SEASONAL VARIATION IN REPRODUCTIVE TRAITS OF NEW ZEALAND WHITE RABBITS

in Reproduction

Summary.

Breeding data for the period 1943 to 1960 recorded at the United States Rabbit Experiment Station at Fontana, Southern California, were analysed to ascertain seasonal variation in several reproductive traits of New Zealand White rabbits. There were 4 months (June, July, August and September) when the average daily maximum temperature was higher than 80° F. Averages for the traits analysed were: conception rate, 68%; total litter size at birth, 7·39; number born alive per litter, 6·74; proportion of stillbirths, 8·85% of total born. Conception rate exhibited a highly significant seasonal trend from a high in the spring to a low in the autumn. Total litter size at birth, and number born alive per litter, decreased consistently from the spring to a low in September. The monthly proportion of stillbirths closely paralleled changes in maximum temperature in litters with at least one survivor, but not in litters with no survivors.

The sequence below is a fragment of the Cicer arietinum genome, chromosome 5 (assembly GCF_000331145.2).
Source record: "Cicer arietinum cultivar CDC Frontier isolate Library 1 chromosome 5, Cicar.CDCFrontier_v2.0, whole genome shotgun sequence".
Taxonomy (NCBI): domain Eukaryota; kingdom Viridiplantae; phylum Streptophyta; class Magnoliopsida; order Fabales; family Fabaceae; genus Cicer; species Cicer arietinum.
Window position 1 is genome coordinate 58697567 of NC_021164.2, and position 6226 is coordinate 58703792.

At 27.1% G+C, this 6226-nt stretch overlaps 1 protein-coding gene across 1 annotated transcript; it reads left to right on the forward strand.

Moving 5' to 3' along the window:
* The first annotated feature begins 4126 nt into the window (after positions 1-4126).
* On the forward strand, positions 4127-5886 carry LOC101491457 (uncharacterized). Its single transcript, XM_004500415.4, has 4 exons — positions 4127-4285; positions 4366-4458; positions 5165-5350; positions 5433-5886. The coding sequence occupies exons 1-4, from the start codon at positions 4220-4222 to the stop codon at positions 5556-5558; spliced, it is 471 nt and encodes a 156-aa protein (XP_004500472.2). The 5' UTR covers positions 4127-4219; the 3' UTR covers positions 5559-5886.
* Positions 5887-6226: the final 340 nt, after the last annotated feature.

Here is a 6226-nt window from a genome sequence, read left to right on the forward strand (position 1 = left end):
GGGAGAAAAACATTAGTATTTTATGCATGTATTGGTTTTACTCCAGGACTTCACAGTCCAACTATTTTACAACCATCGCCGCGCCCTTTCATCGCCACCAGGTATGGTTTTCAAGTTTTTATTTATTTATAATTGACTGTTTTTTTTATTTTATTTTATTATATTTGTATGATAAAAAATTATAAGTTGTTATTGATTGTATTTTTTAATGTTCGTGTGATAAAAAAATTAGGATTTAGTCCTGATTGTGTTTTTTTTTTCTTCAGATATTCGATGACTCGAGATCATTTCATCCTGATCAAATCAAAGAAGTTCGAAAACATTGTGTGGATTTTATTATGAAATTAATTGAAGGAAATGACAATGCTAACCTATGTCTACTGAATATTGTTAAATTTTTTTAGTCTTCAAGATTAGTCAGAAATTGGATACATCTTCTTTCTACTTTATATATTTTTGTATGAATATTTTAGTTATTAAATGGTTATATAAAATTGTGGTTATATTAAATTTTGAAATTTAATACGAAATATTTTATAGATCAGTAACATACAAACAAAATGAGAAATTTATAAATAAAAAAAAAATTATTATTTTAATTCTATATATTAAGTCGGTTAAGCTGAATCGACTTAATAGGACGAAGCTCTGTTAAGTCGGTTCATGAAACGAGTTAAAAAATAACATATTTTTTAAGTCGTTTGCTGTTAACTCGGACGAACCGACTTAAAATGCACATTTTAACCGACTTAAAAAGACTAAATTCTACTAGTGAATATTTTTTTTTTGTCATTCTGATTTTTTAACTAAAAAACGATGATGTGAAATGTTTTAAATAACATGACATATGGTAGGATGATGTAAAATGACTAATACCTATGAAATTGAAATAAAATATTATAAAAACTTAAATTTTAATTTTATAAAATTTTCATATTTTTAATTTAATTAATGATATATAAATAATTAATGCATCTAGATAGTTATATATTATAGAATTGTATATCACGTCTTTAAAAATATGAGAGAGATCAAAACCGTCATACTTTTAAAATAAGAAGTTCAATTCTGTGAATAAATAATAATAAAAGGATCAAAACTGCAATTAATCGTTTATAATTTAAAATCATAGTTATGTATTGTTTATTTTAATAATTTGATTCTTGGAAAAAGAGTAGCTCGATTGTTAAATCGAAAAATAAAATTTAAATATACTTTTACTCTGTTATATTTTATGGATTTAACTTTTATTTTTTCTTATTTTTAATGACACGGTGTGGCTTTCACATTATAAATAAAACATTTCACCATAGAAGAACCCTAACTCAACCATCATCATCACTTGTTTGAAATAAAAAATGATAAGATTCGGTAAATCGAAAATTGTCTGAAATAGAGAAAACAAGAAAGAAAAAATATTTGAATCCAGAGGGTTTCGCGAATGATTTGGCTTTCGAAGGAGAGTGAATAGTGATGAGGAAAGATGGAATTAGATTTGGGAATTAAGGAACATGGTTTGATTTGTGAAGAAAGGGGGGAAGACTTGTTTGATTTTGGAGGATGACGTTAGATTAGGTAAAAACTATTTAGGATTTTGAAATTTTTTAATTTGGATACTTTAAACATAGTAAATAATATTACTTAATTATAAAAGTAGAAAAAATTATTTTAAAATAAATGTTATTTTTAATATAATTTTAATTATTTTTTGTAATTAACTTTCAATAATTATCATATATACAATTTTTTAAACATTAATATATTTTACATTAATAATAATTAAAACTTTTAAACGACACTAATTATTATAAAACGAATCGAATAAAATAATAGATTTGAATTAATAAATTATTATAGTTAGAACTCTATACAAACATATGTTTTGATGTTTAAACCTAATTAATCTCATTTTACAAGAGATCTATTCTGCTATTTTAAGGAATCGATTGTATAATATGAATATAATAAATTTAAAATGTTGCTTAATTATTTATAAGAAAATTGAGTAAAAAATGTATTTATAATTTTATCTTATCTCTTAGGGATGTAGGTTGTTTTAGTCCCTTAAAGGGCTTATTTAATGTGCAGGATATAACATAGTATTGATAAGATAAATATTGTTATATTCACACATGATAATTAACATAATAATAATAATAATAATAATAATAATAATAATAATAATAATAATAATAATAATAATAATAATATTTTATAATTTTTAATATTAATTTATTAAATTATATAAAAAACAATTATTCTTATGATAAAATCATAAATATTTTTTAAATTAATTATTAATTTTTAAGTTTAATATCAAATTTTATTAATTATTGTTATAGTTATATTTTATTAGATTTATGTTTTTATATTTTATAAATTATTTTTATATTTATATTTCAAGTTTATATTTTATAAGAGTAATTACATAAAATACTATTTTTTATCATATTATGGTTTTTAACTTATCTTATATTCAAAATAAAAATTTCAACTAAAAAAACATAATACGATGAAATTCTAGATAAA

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     An official journal of

    Society for Reproduction and Fertility

 

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